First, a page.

Connilyn Cossette. A Light on a Hill. Bethany House, 2018. See here to buy the book.
A Light on a Hill is the first book of Connilyn Cossette’s “Cities of Refuge” series. The Israelite cities of refuge are discussed in Numbers 35. Essentially, they are cities to which a person who commits manslaughter flees, to be protected from death at the hands of the victim’s avenging relatives. Priests also live in cities of refuge. A Light on a Hill takes place seven years after Cossette’s book, Wings of the Wind, which was the third book of Cossette’s “Out of Egypt” series.
Moshe has died, and his successor, Yehoshua, has led the Israelites to conquer many, but not all, of the cities of Canaan. Moriyah is a daughter of an Egyptian who joined the Israelites, and, at the beginning of the book, she is a captive in Jericho. She is being prepared to become a Temple prostitute and is tattooed with images of Canaanite deities. She manages to escape and returns to the Israelites. Ashamed of her tattoos, she continually wears a veil among the Israelites.
At a festival, she meets a man named Darek, and they develop a chemistry. She thinks that he is the man to whom his father is engaging her, but it turns out that she is engaged to his cold older brother, Raviv. Raviv has two twin sons, and they are bullying Moriyah’s young friend, Eitan. Moriyah threatens the twins as she is preparing soup for the family. A poisonous plant gets inside of the soup, and the twins die. Moriyah looks like a murderer, so she undertakes a journey to a city of refuge to escape being killed by Raviv and to await a trial. She is joined by her family’s servant, the loyal Yuval, and, eventually, the conflicted Darek shows up and accompanies her on her journey. They have adventures, and Darek and Moriyah both confront their inner demons.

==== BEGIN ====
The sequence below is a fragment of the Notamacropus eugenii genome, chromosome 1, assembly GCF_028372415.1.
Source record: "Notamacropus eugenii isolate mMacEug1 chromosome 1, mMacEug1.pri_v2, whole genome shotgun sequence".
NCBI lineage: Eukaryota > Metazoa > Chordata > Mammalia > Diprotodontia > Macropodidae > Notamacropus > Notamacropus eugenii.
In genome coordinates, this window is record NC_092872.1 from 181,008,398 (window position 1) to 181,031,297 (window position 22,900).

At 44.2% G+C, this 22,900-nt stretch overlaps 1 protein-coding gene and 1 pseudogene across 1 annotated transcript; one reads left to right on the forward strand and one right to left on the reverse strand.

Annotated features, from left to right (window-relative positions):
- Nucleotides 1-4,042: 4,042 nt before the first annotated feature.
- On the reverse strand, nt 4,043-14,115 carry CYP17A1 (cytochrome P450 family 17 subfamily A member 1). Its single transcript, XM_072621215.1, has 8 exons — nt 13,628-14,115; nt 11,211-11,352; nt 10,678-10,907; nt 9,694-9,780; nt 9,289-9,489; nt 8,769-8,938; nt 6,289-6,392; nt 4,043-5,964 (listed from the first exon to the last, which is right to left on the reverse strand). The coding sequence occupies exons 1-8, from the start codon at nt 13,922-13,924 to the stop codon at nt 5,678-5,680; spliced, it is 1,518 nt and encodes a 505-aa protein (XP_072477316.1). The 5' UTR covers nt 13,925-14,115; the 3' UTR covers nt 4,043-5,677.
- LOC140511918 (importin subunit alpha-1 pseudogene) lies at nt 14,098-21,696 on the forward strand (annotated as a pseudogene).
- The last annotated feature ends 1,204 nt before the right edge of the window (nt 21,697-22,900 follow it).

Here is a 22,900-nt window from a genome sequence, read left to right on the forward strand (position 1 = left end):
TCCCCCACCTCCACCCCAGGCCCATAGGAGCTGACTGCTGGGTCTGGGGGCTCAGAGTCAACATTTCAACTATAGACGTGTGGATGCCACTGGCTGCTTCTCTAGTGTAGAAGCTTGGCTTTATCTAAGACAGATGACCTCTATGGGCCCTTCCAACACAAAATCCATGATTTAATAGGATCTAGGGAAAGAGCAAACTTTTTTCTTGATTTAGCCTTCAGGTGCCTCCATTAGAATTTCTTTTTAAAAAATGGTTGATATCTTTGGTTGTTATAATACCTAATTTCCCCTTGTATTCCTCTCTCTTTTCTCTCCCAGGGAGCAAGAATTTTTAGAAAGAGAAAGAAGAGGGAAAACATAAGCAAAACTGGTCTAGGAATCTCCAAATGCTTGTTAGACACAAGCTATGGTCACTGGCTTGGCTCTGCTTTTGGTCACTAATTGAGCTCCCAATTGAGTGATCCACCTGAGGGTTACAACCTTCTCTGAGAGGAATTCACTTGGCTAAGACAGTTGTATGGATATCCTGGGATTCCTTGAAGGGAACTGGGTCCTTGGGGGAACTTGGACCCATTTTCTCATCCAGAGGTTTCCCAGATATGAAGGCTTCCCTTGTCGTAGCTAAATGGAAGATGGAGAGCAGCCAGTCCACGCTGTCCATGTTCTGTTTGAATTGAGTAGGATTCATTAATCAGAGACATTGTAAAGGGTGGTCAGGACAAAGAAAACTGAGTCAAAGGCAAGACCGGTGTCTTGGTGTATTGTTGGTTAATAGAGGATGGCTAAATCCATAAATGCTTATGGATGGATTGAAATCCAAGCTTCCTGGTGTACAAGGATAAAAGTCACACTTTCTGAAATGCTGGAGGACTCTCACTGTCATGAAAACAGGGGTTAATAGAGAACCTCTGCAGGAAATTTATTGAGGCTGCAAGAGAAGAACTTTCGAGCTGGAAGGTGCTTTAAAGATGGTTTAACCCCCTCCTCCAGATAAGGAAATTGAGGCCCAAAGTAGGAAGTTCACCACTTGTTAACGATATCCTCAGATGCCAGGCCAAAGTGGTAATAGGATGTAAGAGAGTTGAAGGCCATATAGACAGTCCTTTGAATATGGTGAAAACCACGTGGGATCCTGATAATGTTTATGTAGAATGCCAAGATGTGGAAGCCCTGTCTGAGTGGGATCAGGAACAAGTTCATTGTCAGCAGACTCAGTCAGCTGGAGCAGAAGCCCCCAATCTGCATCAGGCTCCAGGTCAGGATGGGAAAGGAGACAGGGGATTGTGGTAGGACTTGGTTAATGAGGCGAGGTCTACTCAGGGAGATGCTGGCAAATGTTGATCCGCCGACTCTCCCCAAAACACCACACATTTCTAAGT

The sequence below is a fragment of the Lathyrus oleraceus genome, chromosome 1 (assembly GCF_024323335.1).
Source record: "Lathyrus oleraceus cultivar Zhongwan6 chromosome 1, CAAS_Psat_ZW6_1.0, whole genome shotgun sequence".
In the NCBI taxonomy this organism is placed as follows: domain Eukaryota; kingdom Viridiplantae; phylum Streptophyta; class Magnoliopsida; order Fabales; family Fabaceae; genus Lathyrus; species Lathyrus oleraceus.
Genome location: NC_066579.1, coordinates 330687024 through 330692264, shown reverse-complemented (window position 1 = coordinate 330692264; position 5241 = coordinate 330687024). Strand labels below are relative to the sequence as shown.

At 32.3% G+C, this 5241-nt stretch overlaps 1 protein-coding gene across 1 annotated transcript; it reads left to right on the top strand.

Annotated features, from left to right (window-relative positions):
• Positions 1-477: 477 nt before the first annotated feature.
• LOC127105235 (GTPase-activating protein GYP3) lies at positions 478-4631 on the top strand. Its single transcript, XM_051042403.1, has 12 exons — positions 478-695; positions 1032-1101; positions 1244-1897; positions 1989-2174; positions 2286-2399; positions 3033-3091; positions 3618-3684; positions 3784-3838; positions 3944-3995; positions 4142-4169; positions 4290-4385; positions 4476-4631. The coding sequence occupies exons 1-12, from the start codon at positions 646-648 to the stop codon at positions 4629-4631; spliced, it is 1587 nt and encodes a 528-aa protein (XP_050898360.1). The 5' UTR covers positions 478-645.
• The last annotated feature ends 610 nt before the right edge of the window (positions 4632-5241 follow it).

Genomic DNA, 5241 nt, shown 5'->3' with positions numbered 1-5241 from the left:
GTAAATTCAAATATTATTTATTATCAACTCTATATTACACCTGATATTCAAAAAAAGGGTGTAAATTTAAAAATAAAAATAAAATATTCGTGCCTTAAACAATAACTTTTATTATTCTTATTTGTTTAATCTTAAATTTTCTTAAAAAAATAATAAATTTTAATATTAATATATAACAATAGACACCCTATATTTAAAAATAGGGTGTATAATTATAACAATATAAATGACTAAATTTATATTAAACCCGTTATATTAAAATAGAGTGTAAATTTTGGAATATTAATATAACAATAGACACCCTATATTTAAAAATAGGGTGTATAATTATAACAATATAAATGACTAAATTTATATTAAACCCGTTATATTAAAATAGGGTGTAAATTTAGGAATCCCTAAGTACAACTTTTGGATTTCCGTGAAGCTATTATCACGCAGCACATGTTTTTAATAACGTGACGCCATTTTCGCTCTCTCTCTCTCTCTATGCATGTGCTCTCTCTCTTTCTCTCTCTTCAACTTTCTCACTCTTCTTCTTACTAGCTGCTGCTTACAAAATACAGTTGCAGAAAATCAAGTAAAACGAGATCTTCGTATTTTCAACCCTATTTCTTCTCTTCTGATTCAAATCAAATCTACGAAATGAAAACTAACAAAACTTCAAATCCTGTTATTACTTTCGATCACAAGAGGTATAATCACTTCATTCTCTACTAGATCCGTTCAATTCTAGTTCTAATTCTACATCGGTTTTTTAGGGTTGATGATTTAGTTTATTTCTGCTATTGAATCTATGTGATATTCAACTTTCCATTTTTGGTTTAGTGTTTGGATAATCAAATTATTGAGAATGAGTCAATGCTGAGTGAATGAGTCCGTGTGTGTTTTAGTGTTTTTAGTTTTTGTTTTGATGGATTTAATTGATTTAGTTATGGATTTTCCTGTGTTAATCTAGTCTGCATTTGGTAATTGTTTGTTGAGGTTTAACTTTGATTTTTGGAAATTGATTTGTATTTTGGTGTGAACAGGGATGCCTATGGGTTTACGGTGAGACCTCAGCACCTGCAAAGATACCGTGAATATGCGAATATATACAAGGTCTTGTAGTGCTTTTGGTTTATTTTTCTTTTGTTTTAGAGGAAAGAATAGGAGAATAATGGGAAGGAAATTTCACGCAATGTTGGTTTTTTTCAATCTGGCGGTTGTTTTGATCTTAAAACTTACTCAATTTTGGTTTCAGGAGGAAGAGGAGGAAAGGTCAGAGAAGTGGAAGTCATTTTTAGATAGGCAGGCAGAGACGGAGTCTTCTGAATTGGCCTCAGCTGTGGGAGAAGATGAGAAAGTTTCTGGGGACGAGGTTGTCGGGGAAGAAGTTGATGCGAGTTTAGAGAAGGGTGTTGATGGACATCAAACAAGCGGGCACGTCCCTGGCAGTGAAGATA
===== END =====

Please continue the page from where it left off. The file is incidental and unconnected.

My response to Wings of the Wind was rather “meh”: it seemed to regurgitate the standard Christian apologetics about the Israelite conquest, and the depiction of the Canaanites was flat. A Light on a Hill, by contrast, was really good. Many of the characters struggled with ambivalence or painful pasts and presents; some learned profound spiritual lessons, and some did not. Among the lessons that Moriyah learned was the importance of loving her enemies, how to hear the voice of God, and how she was wrong to judge her fellow Israelites as harshly as she did.
There were characters whom I especially liked, and scenes that I enjoyed. One character was Ora, a blind woman whom Moriyah helped. Ora was a quiet, peaceful, and wise presence in Moriyah’s life. There was a Midianite woman who was asking spiritual questions. In terms of scenes, Yuval and Darek learning to like each other after their initial suspicion stood out to me, as did the tense scene in which Moriyah was pretending to be a Canaanite priestess, as a Canaanite king questioned her to see if she was telling the truth.
Cossette also incorporates scholarship into her story, such as the historical recognition that Egypt controlled many cities of Canaan in the fifteenth century B.C.E.
There were some quibbles that I had: how could Yuval be released from slavery in the seventh year, when Yuval was not a Hebrew, and Hebrew slaves were the slaves who were released at that time (Exodus 21:2; Deuteronomy 15:12)? He is depicted as somewhat of a convert, so that may be the reason.
The romantic dialogue could get cheesy, and Eitan was a bit annoying, but this was an enjoyable book, in that it had comfortable characters.
I received a complimentary copy of this book from the publisher. My review is honest.